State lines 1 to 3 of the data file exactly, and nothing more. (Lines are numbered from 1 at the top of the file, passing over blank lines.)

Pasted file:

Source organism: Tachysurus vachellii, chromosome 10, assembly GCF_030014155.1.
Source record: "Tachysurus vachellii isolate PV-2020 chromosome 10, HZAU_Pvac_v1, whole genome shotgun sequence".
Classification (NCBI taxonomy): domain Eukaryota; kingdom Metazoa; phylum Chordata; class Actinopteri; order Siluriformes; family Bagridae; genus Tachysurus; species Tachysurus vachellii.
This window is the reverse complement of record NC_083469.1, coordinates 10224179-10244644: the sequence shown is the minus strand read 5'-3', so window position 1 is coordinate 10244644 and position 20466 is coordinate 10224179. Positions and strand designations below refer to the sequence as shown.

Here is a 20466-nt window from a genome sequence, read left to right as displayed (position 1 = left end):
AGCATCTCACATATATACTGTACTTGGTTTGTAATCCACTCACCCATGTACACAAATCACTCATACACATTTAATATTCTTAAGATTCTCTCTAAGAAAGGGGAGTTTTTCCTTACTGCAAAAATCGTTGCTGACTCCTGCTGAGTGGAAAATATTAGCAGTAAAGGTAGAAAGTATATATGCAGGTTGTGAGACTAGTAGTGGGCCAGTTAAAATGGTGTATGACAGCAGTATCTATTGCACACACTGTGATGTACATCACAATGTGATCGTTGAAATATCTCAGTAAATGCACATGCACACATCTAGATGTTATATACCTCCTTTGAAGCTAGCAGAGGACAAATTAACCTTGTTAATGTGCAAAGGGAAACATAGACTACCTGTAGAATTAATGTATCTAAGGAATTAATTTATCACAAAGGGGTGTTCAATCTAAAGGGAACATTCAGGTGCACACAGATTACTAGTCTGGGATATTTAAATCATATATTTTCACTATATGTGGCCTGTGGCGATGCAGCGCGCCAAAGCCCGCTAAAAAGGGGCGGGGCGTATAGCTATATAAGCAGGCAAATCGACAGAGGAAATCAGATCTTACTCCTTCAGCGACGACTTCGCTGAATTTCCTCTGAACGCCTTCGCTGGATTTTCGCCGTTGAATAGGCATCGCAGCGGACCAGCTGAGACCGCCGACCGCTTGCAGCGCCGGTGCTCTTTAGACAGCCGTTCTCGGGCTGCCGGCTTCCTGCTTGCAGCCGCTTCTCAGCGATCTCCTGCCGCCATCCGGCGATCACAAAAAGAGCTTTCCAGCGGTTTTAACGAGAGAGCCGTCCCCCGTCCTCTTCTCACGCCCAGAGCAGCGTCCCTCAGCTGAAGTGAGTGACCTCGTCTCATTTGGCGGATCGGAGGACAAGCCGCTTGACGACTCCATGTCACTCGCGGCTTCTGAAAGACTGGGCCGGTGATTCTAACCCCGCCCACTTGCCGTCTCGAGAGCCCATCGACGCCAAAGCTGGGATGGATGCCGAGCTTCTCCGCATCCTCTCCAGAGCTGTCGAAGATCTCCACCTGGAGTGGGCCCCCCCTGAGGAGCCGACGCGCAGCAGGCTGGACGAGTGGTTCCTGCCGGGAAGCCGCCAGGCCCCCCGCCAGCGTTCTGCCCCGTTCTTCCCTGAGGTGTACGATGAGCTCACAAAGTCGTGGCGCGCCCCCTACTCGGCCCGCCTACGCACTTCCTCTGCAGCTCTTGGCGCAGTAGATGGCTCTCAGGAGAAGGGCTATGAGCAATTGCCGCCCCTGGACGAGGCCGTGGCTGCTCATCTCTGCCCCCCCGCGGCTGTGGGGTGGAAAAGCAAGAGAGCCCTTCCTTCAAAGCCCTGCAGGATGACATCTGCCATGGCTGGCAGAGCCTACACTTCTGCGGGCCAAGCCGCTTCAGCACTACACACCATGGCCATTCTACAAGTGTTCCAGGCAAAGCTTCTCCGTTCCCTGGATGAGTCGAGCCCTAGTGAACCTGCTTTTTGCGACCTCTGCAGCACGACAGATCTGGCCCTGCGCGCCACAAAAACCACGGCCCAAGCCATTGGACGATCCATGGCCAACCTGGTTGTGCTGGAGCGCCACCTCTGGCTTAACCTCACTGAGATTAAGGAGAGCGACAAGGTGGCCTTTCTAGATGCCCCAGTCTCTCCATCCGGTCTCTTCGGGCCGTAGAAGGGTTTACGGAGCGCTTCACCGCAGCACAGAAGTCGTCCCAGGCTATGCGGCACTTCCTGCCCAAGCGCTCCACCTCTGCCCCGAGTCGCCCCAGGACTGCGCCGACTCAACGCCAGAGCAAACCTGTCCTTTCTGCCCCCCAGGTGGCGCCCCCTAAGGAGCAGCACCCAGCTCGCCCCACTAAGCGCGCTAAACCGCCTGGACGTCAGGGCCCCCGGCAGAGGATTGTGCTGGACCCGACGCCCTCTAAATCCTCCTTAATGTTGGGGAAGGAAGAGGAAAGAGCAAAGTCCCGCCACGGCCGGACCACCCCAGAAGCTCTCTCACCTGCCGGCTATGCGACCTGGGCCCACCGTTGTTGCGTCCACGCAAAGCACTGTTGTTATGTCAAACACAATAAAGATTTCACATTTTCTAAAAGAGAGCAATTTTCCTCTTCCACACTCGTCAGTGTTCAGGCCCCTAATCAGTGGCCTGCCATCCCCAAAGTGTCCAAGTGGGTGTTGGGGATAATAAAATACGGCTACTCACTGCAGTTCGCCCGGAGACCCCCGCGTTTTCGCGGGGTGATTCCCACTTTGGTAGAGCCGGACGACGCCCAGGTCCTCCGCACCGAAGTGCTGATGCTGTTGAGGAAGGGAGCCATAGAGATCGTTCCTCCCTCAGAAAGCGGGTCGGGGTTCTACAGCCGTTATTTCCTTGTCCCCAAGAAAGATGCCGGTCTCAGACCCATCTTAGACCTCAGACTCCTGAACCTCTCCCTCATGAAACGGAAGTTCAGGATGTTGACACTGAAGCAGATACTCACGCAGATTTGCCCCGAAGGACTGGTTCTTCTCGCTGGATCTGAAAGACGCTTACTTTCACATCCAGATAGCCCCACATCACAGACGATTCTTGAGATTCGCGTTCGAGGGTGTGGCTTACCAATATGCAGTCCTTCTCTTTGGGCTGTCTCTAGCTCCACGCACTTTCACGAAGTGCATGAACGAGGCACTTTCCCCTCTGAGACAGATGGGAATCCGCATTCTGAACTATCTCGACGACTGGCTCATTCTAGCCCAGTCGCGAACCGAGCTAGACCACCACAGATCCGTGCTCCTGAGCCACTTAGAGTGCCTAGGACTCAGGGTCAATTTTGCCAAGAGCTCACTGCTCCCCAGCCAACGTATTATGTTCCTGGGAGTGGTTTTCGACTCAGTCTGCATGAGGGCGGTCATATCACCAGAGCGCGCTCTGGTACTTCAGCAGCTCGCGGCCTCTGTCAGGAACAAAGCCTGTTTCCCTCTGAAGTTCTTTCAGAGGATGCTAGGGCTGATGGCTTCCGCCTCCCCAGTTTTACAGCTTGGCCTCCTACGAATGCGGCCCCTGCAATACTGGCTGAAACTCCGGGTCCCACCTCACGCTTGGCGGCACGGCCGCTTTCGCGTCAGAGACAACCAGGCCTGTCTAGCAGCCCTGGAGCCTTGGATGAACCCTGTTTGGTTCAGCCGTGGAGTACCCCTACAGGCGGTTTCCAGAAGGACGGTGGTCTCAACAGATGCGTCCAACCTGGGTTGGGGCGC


Source organism: Tachysurus vachellii, chromosome 10, assembly GCF_030014155.1.
Source record: "Tachysurus vachellii isolate PV-2020 chromosome 10, HZAU_Pvac_v1, whole genome shotgun sequence".
Classification (NCBI taxonomy): domain Eukaryota; kingdom Metazoa; phylum Chordata; class Actinopteri; order Siluriformes; family Bagridae; genus Tachysurus; species Tachysurus vachellii.